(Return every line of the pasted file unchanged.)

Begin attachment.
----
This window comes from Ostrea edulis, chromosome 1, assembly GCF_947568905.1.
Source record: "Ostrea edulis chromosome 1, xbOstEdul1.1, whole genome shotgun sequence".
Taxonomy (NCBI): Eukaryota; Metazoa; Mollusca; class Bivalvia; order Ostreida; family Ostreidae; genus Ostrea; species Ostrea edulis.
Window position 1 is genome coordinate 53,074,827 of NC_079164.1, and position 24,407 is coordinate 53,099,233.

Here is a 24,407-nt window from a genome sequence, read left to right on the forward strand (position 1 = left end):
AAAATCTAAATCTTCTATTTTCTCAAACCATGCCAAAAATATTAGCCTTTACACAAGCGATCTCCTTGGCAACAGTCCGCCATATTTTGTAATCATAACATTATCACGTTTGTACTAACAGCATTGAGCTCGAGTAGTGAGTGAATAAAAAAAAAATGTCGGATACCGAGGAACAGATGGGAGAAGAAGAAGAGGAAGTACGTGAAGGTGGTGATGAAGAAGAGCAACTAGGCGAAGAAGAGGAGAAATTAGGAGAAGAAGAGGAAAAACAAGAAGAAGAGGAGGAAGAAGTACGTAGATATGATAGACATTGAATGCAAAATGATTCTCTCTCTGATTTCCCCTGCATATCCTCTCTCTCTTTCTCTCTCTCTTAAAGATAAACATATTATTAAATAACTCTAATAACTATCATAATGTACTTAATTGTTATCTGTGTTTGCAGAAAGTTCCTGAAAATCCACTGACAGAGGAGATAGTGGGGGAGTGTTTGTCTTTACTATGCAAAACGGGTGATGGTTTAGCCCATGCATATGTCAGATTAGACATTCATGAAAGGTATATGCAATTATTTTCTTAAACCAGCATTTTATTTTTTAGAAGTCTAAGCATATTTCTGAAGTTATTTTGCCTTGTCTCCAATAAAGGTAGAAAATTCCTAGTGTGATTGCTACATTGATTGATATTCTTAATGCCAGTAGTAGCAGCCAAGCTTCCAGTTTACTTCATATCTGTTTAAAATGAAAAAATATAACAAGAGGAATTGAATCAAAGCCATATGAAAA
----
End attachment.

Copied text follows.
This window comes from Ostrea edulis, chromosome 1, assembly GCF_947568905.1.
Source record: "Ostrea edulis chromosome 1, xbOstEdul1.1, whole genome shotgun sequence".
Taxonomy (NCBI): Eukaryota; Metazoa; Mollusca; class Bivalvia; order Ostreida; family Ostreidae; genus Ostrea; species Ostrea edulis.
Window position 1 is genome coordinate 53,074,827 of NC_079164.1, and position 24,407 is coordinate 53,099,233.

Here is a 24,407-nt window from a genome sequence, read left to right on the forward strand (position 1 = left end):
AAAATCTAAATCTTCTATTTTCTCAAACCATGCCAAAAATATTAGCCTTTACACAAGCGATCTCCTTGGCAACAGTCCGCCATATTTTGTAATCATAACATTATCACGTTTGTACTAACAGCATTGAGCTCGAGTAGTGAGTGAATAAAAAAAAAATGTCGGATACCGAGGAACAGATGGGAGAAGAAGAAGAGGAAGTACGTGAAGGTGGTGATGAAGAAGAGCAACTAGGCGAAGAAGAGGAGAAATTAGGAGAAGAAGAGGAAAAACAAGAAGAAGAGGAGGAAGAAGTACGTAGATATGATAGACATTGAATGCAAAATGATTCTCTCTCTGATTTCCCCTGCATATCCTCTCTCTCTTTCTCTCTCTCTTAAAGATAAACATATTATTAAATAACTCTAATAACTATCATAATGTACTTAATTGTTATCTGTGTTTGCAGAAAGTTCCTGAAAATCCACTGACAGAGGAGATAGTGGGGGAGTGTTTGTCTTTACTATGCAAAACGGGTGATGGTTTAGCCCATGCATATGTCAGATTAGACATTCATGAAAGGTATATGCAATTATTTTCTTAAACCAGCATTTTATTTTTTAGAAGTCTAAGCATATTTCTGAAGTTATTTTGCCTTGTCTCCAATAAAGGTAGAAAATTCCTAGTGTGATTGCTACATTGATTGATATTCTTAATGCCAGTAGTAGCAGCCAAGCTTCCAGTTTACTTCATATCTGTTTAAAATGAAAAAATATAACAAGAGGAATTGAATCAAAGCCATATGAAAA